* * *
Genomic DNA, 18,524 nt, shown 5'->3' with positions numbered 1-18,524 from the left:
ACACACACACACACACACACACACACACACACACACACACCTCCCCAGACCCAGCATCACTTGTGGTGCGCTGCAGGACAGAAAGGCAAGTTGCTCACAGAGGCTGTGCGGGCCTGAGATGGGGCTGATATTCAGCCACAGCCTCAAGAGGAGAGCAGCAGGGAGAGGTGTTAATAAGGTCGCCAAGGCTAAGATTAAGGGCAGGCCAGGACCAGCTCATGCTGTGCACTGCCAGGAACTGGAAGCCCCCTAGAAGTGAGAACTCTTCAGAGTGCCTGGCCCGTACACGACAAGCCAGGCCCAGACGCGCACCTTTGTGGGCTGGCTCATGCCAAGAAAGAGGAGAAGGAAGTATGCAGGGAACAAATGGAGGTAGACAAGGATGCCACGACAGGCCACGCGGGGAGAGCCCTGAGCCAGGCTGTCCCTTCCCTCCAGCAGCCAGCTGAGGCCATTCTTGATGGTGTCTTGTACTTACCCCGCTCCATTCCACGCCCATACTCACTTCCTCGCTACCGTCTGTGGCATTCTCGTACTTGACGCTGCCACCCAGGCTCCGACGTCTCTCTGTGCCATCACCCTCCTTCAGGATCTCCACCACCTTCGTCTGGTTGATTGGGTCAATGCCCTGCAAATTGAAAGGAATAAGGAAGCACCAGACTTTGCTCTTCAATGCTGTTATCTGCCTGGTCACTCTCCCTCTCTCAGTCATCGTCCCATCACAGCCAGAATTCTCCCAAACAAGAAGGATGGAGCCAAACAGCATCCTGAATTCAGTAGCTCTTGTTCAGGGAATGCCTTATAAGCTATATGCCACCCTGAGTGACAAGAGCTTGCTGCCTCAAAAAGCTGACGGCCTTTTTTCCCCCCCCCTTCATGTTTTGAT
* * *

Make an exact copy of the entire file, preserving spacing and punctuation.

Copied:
Genomic DNA, 18,524 nt, shown 5'->3' with positions numbered 1-18,524 from the left:
ACACACACACACACACACACACACACACACACACACACACCTCCCCAGACCCAGCATCACTTGTGGTGCGCTGCAGGACAGAAAGGCAAGTTGCTCACAGAGGCTGTGCGGGCCTGAGATGGGGCTGATATTCAGCCACAGCCTCAAGAGGAGAGCAGCAGGGAGAGGTGTTAATAAGGTCGCCAAGGCTAAGATTAAGGGCAGGCCAGGACCAGCTCATGCTGTGCACTGCCAGGAACTGGAAGCCCCCTAGAAGTGAGAACTCTTCAGAGTGCCTGGCCCGTACACGACAAGCCAGGCCCAGACGCGCACCTTTGTGGGCTGGCTCATGCCAAGAAAGAGGAGAAGGAAGTATGCAGGGAACAAATGGAGGTAGACAAGGATGCCACGACAGGCCACGCGGGGAGAGCCCTGAGCCAGGCTGTCCCTTCCCTCCAGCAGCCAGCTGAGGCCATTCTTGATGGTGTCTTGTACTTACCCCGCTCCATTCCACGCCCATACTCACTTCCTCGCTACCGTCTGTGGCATTCTCGTACTTGACGCTGCCACCCAGGCTCCGACGTCTCTCTGTGCCATCACCCTCCTTCAGGATCTCCACCACCTTCGTCTGGTTGATTGGGTCAATGCCCTGCAAATTGAAAGGAATAAGGAAGCACCAGACTTTGCTCTTCAATGCTGTTATCTGCCTGGTCACTCTCCCTCTCTCAGTCATCGTCCCATCACAGCCAGAATTCTCCCAAACAAGAAGGATGGAGCCAAACAGCATCCTGAATTCAGTAGCTCTTGTTCAGGGAATGCCTTATAAGCTATATGCCACCCTGAGTGACAAGAGCTTGCTGCCTCAAAAAGCTGACGGCCTTTTTTCCCCCCCCCTTCATGTTTTGAT